Sara watched grandpa smear some marmalade on his toast while a little smirk crept across his face. He caught Sara staring at him.

“What?”

“Nothing.”

“Do you think I’m being mean?”

“Well, sort of.”

“Unbelievable. When she was young she was a cheerleader and was the spitting image of Bette Davis.”

“Wes says she used to look like Ann Margaret.”

“I just don’t understand. Why must she eat SO much?”

“I guess for the same reason some people drink, smoke, or take drugs.”

“Nonsense. These fat people just need to learn to eat less. All these ridiculous diets. I should write a diet book. It would be two pages long. Page one: “eat less.” Page two: “exercise more.” I could be a millionaire.”

“A million dollars doesn’t go that far these days.”

“I say. Quite true. You’re quite fortunate that you took after your mother…solid, trim figure.”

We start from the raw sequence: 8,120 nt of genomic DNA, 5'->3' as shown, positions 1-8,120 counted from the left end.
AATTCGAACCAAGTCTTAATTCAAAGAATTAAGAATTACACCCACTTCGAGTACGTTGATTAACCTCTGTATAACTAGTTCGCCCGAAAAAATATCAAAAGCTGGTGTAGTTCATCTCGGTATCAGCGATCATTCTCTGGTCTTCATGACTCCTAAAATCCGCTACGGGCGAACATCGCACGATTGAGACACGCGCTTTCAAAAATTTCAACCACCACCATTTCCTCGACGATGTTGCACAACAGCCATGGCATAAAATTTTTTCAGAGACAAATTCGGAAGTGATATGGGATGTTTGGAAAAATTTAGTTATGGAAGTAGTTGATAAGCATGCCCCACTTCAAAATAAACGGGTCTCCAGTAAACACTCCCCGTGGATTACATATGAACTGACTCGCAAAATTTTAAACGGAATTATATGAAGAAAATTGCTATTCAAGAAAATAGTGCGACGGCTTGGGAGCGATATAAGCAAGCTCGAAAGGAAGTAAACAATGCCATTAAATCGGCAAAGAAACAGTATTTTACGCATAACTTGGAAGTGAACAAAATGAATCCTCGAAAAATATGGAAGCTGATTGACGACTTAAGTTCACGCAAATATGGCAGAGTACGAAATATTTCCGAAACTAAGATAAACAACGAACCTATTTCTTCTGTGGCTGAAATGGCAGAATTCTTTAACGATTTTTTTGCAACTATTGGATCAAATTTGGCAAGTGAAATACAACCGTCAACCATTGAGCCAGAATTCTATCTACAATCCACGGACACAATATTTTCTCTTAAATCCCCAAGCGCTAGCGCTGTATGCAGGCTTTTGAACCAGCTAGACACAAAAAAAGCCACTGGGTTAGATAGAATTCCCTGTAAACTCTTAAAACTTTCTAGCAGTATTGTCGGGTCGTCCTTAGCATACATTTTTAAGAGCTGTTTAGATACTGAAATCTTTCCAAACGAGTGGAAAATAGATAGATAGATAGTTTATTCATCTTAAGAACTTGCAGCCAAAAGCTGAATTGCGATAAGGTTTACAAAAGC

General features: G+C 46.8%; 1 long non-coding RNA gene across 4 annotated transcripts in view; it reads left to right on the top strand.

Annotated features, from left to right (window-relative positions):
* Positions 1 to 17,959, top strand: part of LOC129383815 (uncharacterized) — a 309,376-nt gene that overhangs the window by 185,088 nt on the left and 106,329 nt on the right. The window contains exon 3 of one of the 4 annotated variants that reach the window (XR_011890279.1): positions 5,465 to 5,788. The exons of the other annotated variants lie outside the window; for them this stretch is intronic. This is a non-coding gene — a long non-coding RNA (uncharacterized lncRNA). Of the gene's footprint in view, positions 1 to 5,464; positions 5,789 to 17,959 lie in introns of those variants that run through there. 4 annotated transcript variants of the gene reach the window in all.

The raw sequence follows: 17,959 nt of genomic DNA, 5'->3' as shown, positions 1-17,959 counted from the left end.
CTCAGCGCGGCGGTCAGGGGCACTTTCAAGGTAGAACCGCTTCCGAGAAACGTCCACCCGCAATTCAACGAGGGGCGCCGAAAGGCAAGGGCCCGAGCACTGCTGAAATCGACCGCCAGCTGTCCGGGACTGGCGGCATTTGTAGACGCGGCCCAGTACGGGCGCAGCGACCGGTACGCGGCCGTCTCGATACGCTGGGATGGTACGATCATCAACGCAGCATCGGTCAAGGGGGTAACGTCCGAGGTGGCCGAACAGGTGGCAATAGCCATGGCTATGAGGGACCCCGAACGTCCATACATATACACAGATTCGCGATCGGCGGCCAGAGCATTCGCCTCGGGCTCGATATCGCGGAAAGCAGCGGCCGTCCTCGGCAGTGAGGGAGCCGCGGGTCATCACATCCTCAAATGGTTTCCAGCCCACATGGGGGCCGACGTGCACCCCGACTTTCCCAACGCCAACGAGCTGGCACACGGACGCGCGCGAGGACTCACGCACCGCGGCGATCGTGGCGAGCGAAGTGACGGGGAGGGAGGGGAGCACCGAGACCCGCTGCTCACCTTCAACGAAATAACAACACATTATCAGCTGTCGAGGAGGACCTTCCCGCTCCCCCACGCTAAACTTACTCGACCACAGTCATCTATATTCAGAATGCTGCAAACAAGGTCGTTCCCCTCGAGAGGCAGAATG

“Thanks. So, what do you want to do today?”

“Hmm. I suppose everyone will want to go to Boxing Day sales. I can’t imagine anything I’d like to do less than that. Perhaps I shall just relax at home. I can check my e-mail.”

“You have an e-mail account?”

“Of course. Just because I am 900 years old doesn’t mean I’ve let my brain switch off. In fact, I’ve met a rather nice lady-friend online.”

Sara smiled, then chuckled a bit.

“You don’t believe me? We’ve actually been out on several dates now. But she lives on the mainland, so we can’t meet that often.”

“Really?  Well, good for you grandpa. What’s her name?”